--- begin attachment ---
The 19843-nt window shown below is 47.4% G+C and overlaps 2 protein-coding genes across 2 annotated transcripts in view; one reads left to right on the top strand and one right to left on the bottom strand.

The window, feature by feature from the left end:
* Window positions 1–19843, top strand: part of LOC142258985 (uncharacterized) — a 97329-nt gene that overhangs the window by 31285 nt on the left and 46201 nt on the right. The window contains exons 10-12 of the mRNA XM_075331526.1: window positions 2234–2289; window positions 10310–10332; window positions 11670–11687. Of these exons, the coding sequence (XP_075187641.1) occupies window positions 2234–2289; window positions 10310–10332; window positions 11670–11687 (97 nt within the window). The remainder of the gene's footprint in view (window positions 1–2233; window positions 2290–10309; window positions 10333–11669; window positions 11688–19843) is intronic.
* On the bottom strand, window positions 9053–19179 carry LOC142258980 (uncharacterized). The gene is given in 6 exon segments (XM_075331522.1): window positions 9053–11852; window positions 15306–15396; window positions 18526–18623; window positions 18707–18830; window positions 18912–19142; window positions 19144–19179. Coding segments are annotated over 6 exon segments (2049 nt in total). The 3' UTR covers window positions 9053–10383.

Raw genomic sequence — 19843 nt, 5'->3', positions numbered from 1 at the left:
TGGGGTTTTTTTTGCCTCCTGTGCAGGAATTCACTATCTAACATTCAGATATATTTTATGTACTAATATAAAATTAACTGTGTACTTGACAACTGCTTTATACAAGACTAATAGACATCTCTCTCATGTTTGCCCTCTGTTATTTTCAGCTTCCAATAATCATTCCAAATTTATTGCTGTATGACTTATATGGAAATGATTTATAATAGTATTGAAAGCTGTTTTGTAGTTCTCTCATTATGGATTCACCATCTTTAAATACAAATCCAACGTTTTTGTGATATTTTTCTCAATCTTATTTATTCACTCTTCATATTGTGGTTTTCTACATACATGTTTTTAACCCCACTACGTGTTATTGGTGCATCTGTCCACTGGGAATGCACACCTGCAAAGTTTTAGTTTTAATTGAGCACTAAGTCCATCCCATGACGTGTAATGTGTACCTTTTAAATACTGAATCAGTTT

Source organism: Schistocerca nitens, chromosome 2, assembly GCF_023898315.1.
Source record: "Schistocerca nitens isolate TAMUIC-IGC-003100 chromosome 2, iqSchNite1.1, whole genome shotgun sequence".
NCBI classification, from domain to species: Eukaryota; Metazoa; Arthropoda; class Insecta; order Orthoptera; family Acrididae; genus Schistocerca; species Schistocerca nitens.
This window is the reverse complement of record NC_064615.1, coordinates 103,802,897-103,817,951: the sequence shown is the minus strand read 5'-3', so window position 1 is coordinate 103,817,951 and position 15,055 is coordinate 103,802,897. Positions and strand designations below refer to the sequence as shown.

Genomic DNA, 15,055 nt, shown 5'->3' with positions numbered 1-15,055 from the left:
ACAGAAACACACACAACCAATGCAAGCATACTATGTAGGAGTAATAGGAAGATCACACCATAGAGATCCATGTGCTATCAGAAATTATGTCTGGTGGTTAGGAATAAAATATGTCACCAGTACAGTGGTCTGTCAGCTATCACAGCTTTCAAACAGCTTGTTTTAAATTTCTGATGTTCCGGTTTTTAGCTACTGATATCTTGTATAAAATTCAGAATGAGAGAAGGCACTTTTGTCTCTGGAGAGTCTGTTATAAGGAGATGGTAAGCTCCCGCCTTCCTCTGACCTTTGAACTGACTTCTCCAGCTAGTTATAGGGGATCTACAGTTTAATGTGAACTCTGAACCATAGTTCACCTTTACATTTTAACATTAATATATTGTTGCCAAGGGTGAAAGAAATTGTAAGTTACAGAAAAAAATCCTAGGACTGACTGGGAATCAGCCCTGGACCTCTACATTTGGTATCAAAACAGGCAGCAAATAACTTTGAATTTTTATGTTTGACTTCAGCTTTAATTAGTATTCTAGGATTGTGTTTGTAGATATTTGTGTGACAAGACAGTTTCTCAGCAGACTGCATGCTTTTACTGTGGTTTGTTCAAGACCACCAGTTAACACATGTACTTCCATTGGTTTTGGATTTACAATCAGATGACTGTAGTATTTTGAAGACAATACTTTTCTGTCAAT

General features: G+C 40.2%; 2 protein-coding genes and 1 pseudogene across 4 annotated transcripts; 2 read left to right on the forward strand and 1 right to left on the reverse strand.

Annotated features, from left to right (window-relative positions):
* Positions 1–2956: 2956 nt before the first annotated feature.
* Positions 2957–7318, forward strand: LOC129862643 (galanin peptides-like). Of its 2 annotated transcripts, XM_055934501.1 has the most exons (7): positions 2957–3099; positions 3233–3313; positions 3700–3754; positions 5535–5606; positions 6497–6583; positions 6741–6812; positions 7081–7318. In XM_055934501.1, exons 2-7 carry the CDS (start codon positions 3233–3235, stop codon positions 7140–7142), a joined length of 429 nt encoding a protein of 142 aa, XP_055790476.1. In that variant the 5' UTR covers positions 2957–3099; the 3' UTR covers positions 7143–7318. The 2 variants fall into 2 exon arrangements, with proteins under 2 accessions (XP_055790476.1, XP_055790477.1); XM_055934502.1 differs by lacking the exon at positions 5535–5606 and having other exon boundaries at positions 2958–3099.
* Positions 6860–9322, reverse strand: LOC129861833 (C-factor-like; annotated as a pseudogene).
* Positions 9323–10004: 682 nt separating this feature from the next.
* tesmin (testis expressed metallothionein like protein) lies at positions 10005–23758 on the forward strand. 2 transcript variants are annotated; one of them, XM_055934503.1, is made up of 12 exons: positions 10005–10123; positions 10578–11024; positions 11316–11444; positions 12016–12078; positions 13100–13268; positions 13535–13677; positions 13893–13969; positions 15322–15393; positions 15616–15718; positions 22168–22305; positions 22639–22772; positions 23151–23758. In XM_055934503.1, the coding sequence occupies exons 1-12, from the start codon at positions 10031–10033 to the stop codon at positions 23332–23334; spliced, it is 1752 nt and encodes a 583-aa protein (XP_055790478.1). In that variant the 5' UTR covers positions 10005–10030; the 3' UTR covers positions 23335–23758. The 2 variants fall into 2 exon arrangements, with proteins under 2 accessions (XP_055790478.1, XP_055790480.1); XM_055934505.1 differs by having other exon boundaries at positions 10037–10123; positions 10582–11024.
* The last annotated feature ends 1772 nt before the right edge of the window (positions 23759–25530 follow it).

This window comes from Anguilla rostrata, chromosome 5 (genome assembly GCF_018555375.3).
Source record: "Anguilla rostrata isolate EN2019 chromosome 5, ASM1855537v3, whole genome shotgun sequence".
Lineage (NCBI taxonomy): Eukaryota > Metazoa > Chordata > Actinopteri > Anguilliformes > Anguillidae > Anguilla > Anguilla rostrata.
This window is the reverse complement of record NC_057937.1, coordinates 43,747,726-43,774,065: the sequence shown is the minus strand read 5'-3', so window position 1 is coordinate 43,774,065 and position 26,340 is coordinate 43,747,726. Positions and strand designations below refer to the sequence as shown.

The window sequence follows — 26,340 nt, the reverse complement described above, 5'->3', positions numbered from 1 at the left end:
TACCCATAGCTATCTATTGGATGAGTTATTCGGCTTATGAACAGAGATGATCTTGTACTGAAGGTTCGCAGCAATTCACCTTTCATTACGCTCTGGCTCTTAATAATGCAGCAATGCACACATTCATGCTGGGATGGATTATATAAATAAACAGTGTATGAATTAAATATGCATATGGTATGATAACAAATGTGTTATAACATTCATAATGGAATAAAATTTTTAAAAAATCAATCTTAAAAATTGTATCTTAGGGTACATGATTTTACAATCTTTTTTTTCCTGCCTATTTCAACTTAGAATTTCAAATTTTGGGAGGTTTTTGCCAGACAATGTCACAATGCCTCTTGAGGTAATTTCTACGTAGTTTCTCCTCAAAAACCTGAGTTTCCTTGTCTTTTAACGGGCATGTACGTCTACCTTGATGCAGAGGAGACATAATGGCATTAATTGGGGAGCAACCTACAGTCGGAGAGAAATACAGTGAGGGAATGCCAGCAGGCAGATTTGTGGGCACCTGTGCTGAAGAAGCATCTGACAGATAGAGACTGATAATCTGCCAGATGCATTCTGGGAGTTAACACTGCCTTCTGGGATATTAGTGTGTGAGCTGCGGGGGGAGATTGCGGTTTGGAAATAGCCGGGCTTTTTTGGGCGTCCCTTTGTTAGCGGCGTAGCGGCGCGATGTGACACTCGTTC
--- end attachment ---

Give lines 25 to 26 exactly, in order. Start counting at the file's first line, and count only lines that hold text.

The window sequence follows — 26,340 nt, the reverse complement described above, 5'->3', positions numbered from 1 at the left end:
TACCCATAGCTATCTATTGGATGAGTTATTCGGCTTATGAACAGAGATGATCTTGTACTGAAGGTTCGCAGCAATTCACCTTTCATTACGCTCTGGCTCTTAATAATGCAGCAATGCACACATTCATGCTGGGATGGATTATATAAATAAACAGTGTATGAATTAAATATGCATATGGTATGATAACAAATGTGTTATAACATTCATAATGGAATAAAATTTTTAAAAAATCAATCTTAAAAATTGTATCTTAGGGTACATGATTTTACAATCTTTTTTTTCCTGCCTATTTCAACTTAGAATTTCAAATTTTGGGAGGTTTTTGCCAGACAATGTCACAATGCCTCTTGAGGTAATTTCTACGTAGTTTCTCCTCAAAAACCTGAGTTTCCTTGTCTTTTAACGGGCATGTACGTCTACCTTGATGCAGAGGAGACATAATGGCATTAATTGGGGAGCAACCTACAGTCGGAGAGAAATACAGTGAGGGAATGCCAGCAGGCAGATTTGTGGGCACCTGTGCTGAAGAAGCATCTGACAGATAGAGACTGATAATCTGCCAGATGCATTCTGGGAGTTAACACTGCCTTCTGGGATATTAGTGTGTGAGCTGCGGGGGGAGATTGCGGTTTGGAAATAGCCGGGCTTTTTTGGGCGTCCCTTTGTTAGCGGCGTAGCGGCGCGATGTGACACTCGTTC